So you shouldn’t have any trouble finding some talking points for the substance of your argument. The question is: How can you give her this information without making her feel attacked, when she’s clearly feeling desperate to do something to make her father feel better? I’d say you should express concern not just for the animal (which is the obvious issue) but also about how traumatizing it will be for him if the dog is too much to handle, won’t let him rest, or has to be rehomed if it doesn’t work out.
Q. Tempted teetotaler: I quit drinking two years ago after a 10-year battle with alcoholism. I am rarely tempted to take a drink; remembering my behavior in the past and how physically ill drinking made me is enough of a deterrent to keep me from wanting to drink. The problem is that I’m not “out” to my friends and family. They think I quit drinking for health reasons (partially true). I have one friend in particular, “Steve,” who goes out of his way to order me drinks when I see him. I always politely decline, but I’d really like it if he stopped. Is it time to out myself as a recovering alcoholic, or is there some other way to get him to stop?
A: “Steve, you know I’ve decided to stop drinking. I really don’t like it when you order for me or pressure me. Please don’t do it again.”
It might make sense to talk to at least a few other people who are recovering alcoholics to hear about how they handle these situations, and learn about whether and why they see value in being open about their reasons. It seems like keeping this secret makes it feel much more shameful than it needs to be. But ultimately, the decision is yours and anyone who needs a complete explanation to respect your wishes is not a good friend.
Q. Insecure and monogamous: I’m in love with my boyfriend. There’s only one issue: He’s poly and I’m not. He recently got a new boyfriend (I’m a guy as well), and I can’t stop myself from being insecure. I’m mentally ill and I’m going to therapy and am on medication, but nothing helps me with my bipolar disorder. I’ve always had a bit of an inferiority complex, and I fear that he likes this guy better than me. I’m also a little pessimistic, so I fear that he got this boyfriend to have someone better than me. If this is my reaction, should I break up with him or try to work on it? I love this guy a lot.
A: If you’re in the middle of finding the best treatment for your bipolar disorder, the last thing you need is a relationship that makes you feel insecure and stressed. It’s possible you might change your mind about dating someone who’s poly in the future, or you might become less insecure and pessimistic in a way that makes a relationship like this easier on you. Who knows. Break up for now, before your dissatisfaction with this arrangement causes a huge conflict, and tell yourself that if it’s meant to be, you can always get back together in the future. But not before you give your mental health the attention it deserves.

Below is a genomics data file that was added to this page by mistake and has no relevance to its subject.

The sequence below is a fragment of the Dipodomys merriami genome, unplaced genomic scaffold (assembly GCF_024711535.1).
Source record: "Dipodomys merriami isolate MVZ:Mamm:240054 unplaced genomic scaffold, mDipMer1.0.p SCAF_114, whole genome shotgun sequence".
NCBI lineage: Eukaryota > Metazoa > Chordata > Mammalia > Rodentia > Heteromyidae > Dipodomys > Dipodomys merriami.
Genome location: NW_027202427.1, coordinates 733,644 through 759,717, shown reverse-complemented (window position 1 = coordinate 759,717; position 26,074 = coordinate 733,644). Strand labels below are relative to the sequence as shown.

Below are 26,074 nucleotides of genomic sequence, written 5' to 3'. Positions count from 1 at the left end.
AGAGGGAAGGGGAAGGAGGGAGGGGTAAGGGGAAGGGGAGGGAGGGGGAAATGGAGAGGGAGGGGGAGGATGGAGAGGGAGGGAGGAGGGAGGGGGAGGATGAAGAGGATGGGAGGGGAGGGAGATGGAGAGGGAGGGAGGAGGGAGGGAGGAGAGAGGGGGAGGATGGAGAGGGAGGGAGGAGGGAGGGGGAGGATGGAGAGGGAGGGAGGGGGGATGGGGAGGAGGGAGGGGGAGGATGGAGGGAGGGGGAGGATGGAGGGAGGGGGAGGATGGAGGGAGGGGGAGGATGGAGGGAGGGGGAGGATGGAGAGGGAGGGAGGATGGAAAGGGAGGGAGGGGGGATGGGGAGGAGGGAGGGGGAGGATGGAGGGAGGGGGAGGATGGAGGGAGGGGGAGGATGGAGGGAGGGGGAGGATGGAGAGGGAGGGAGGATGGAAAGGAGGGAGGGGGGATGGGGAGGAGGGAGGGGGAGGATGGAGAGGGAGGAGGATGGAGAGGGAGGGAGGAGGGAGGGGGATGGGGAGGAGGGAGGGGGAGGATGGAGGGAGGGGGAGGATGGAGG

Q. Re: Is there a happy medium? This happened in my family, although the racist relative was not an immediate family member. Will there be fallout? Sure. It hasn’t been pretty in my family but you know what? We’re all breathing a little easier at family events without our racist uncle there.
This is not just a problem that is going to occur at your wedding—there are going to be birthday parties, graduations, etc. (especially if you have children). Set the boundary early and often that a prerequisite to being included in family events is a zero-tolerance policy for racism. This is even more important as including him would likely be directly harming your own relatives. Anything else is just tolerating (and therefore enabling) his racism.
A: I agree. Not being racist—or keeping those thoughts in your head—is not a lot to ask. And he was like this before he was believed to have dementia! So I don’t feel sorry for him at all. Someone has to win here, and it should be the people who aren’t awful.
Jenée Desmond-Harris: That’s all for today. Thanks, everyone! Talk to you next time. That will be Tuesday, Jan. 18, since we’re off on Monday.
From How to Do It
I am a 43-year-old man, and my wife is 41. We married when I was 31 and my wife was 29. She never had sex before we got together, not even masturbation, because of her conservative upbringing. On my part, I started masturbation in seventh grade, and I first had sex while I was 16. We enjoyed ourselves the first few years. After that, she seemed to lose interest. I think she had a few real orgasms, but mainly faked them.
Now, I always suspected this was because I am not very big—I’m about 3.5 inches erect, and I tend to ejaculate quickly. I told her about bigger men, since she really had no idea, and said she could try another man, since I had 13 to 15 sex partners before we were married and she had none. I wavered on this a few times as I got insecure and jealous, but in one of my more permissive times, she met a man and liked him. I tried to call it off, but she wants to go forward. Should I let this happen?